Malta, the hidden gem of the Mediterranean


Malta is more than just an archipelago in the middle of the Mediterranean Sea; it is holding more adventures than most people know. It is also famous having the best weather in the world. It is always sunny, even in winter the temperature never drops below zero. Lies just 93 km (58 miles) South of Sicily (Italy) in Southern Europe and roughly 300 km (186 miles) north from the North African coast, the island of Malta is a small independent nation and the EU’s smallest member state. The archipelago consists of three main islands: Malta Island (the largest in geographical size at around 246 square km and most developed island), Gozo (67 sq km) and Comino (26 sq miles). Malta’s capital city is Valletta, which is centrally located on the island’s North coast and has the island’s largest harbor. Its sister island of Gozo is idyllic and peaceful and mostly rural, offering breathtaking views and great opportunities for outdoor activities; such has hiking, biking and rock climbing. Comino is the smallest island of the three and is inhabited by only a few people. The island is the location for one of Malta’s most beautiful bays: the Blue Lagoon.

When asking the question, ‘what is Malta famous for?’ the most generic answer provided is: sun, sea, and beautiful beaches. There is so much more to Malta than golden sands and blue waves, but it is undeniable that Malta’s beautiful coast is one of the Mediterranean’s most stunning landscapes. But lying on the beach is not the only way to appreciate this Mediterranean’s unique charm; getting a ride in a wooden boat inside the caves with the blue water of Blue Grotto (series of naturally formed sea caves includes a 30-foot stone arch and some of the loveliest emerald and cyan-hued waters) is another experience that have successfully attracted more than 100,000 visitors a year. The archipelago’s famous, crystal clear waters especially make for great diving too. Frequently voted one of the world’s best diving locations, the archipelago is home to some impressive, underwater geological features as hundreds of reefs, caves, and ancient wrecks can be found lying just off its coast. Recently, Malta’s celebrated Azure Window sea arch collapsed in a severe storm. Although this event caused grief across the island of Gozo, the arch’s submersion still provides a stunning spectacle for thousands of eager divers.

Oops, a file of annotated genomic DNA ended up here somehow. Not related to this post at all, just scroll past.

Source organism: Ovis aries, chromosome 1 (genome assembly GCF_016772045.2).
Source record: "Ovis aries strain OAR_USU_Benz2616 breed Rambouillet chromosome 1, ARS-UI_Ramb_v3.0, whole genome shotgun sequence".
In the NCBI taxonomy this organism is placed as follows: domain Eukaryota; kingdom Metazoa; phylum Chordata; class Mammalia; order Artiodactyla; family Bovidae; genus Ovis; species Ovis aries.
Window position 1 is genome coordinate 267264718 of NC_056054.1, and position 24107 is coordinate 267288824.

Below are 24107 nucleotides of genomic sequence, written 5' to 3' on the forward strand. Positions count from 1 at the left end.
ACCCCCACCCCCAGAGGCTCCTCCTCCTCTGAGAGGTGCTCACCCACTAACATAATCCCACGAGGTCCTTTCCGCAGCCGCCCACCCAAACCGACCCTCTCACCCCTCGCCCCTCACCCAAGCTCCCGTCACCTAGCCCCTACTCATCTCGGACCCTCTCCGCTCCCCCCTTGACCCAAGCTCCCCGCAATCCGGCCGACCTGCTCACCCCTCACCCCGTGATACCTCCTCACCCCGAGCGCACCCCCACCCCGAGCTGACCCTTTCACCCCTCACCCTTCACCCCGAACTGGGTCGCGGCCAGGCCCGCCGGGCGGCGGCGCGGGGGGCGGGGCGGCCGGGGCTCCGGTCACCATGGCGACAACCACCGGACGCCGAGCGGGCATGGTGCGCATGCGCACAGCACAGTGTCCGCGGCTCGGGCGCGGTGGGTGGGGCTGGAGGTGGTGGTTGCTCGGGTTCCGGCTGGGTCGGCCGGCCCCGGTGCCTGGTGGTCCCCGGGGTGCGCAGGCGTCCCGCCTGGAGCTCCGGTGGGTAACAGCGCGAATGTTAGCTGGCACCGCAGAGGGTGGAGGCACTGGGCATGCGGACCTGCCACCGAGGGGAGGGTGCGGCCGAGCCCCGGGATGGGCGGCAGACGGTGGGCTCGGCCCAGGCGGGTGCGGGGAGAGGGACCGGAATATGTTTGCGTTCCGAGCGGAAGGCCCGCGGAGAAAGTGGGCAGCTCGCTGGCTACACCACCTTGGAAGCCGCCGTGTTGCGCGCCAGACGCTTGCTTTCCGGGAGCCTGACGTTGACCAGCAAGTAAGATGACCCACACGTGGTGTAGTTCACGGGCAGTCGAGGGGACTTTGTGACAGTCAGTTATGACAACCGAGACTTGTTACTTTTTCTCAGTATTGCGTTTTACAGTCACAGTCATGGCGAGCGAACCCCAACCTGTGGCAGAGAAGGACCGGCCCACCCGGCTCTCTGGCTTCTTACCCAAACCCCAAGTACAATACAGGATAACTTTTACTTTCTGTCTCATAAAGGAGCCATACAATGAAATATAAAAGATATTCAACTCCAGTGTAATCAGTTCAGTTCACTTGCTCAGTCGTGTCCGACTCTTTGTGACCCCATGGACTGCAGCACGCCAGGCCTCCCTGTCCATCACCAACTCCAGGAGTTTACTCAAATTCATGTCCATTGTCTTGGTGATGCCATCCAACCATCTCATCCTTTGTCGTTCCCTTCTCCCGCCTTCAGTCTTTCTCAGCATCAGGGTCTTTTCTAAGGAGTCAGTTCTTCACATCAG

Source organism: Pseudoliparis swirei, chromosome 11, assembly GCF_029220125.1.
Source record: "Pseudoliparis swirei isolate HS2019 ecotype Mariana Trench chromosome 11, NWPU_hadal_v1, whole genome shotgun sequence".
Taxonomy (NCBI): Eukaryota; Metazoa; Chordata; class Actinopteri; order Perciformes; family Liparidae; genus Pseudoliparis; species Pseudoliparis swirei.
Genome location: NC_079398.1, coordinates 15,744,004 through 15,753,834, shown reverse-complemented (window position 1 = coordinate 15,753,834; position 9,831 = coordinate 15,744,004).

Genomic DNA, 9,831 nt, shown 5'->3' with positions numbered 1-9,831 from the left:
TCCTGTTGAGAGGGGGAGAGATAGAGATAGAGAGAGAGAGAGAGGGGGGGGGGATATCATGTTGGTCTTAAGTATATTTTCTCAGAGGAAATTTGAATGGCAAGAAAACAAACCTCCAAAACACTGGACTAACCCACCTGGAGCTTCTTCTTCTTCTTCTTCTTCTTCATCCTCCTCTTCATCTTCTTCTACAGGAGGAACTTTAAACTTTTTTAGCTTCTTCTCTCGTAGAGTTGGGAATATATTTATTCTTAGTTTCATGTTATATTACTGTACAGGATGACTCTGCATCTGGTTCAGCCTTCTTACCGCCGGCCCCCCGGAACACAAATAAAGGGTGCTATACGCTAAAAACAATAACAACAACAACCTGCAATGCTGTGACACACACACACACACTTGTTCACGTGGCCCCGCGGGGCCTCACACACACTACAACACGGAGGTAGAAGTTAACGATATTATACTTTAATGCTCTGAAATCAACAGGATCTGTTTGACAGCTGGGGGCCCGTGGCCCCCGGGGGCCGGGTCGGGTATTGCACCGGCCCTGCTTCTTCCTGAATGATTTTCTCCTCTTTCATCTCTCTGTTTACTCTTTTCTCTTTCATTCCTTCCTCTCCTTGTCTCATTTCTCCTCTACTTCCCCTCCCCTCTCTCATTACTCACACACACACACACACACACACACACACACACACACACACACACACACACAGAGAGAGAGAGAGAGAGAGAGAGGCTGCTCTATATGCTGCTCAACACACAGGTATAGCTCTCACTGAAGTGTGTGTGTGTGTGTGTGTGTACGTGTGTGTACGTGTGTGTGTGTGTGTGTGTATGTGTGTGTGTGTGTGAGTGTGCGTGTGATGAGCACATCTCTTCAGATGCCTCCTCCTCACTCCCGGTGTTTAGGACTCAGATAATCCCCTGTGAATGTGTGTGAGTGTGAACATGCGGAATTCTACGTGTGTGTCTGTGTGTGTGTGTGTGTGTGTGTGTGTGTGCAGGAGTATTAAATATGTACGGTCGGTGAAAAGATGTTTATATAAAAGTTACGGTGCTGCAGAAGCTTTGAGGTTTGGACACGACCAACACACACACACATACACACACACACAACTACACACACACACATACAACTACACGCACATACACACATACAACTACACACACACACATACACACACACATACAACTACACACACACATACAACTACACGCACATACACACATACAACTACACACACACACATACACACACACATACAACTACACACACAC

But Malta’s ancient wonders are not all under water. Despite being so isolated, civilizations have flourished on Malta for thousands of years. Malta’s most historic claim to fame is the 5,000 year old Hagar Qim. This limestone beauty is one of Malta’s celebrated Megalithic temples, many of which predate the pyramids and even Stonehenge. These temples are all designated UNESCO Word Heritage sites, but they are not alone on the prestigious UN list – Malta’s capital city of Valletta, where the site of the Basilica of Our Lady of Mount Carmel and the Barrakka Gardens and the prehistoric Hypogeum located, are also UNESCO World Heritage sites. According to UNESCO, the city is ‘one of the most concentrated historic areas in the world‘.